Alzheimer’s used to be an obscure disease, but is now the sixth leading cause of death in the United States. The reason for this increase is as puzzling as the disease itself.
- Alzheimer’s is a disease that destroys brain cells. This destruction causes problems with memory, thinking, behavior, and eventually the very functioning of the body.
- Alzheimer’s is a progressive disease that starts with mild mental and physical changes and leads to severe problems that end in death.
- It is the most common form of dementia (loss of memory and intellectual abilities).
- But despite its prevalence, scientists are still puzzled by what exactly causes the disease.
The brains of people with Alzheimer’s disease look atrophied and have damage that is visible on autopsy - called plaques and tangles. The plaques build up between nerve cells and contain a protein called beta-amyloid. The tangles are twisted fibers of another protein called tau protein.
Some plaques and tangles are found in normal brains, but Alzheimer’s disease patients develop many more than a normal person. What causes the plaques and tangles is unknown - as is just how these brain changes destroy the nerves. The disease appears to attack the outer layer of the brain known as the cortex, especially in areas of the brain responsible for memory and learning. The cells of the brain lose function and eventually die.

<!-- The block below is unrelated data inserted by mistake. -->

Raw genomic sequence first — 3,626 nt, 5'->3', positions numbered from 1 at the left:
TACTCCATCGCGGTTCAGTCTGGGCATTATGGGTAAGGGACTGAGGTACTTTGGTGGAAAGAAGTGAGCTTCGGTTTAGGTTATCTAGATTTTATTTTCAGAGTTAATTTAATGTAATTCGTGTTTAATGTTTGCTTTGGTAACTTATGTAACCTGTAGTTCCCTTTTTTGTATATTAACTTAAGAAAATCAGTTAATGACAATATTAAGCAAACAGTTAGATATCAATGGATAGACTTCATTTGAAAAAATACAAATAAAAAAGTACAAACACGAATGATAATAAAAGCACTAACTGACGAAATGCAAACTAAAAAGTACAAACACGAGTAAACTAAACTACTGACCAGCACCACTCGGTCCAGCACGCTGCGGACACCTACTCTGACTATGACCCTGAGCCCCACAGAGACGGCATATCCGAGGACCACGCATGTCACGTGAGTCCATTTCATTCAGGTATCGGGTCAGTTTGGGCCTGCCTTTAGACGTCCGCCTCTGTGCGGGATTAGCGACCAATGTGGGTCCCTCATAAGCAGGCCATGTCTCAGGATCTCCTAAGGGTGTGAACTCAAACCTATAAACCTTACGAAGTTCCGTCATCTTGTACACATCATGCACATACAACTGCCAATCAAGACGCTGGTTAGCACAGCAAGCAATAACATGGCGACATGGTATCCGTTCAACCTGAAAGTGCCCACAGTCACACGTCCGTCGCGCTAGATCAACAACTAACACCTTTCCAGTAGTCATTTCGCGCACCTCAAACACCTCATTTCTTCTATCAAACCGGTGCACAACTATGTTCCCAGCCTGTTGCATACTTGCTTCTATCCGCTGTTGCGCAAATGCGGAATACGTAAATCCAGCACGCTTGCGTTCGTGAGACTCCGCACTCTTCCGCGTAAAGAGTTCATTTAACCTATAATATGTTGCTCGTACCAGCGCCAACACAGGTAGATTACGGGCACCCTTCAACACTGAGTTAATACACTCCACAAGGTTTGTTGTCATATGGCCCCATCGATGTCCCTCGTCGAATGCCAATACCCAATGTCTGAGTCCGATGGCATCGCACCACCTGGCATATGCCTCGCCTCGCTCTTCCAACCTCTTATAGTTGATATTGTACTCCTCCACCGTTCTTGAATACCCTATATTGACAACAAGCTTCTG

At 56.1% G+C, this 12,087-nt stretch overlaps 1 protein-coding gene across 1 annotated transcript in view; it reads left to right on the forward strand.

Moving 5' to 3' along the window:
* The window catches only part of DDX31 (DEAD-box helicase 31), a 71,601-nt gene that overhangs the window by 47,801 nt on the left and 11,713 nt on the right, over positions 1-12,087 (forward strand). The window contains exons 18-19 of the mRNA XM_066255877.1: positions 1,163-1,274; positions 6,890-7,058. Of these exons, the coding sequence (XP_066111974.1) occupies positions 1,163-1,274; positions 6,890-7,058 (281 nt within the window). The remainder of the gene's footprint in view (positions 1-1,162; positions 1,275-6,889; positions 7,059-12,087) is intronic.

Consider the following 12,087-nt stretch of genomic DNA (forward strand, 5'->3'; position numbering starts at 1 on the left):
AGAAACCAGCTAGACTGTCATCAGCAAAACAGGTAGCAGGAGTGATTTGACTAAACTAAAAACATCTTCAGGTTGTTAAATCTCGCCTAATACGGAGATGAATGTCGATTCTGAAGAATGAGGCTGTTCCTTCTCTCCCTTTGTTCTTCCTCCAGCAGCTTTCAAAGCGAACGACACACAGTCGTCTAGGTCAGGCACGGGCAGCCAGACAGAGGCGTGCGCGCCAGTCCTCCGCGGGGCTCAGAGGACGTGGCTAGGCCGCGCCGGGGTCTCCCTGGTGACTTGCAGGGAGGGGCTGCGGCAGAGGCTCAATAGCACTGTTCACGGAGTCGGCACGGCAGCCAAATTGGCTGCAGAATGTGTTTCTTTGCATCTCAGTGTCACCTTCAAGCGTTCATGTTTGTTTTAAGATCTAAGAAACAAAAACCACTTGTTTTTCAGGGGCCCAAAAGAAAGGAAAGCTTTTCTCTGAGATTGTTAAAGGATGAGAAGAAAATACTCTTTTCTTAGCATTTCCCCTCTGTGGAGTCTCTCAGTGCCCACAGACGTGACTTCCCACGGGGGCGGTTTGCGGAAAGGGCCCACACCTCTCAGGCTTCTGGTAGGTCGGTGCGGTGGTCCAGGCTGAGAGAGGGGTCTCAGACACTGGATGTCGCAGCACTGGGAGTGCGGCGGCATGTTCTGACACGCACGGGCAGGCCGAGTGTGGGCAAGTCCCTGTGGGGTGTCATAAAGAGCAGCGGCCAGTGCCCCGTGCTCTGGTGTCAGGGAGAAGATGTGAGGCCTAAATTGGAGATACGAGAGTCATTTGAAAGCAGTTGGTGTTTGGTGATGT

It is a mistake to think Alzheimer’s disease only occurs in older people. While the vast majority of people who get the disease are over 65, people in their 30s, 40s and 50s also can also get the disease. Currently, there are no cures, only treatments that stall the progression of the disease. The average life expectancy after diagnosis is 7 years.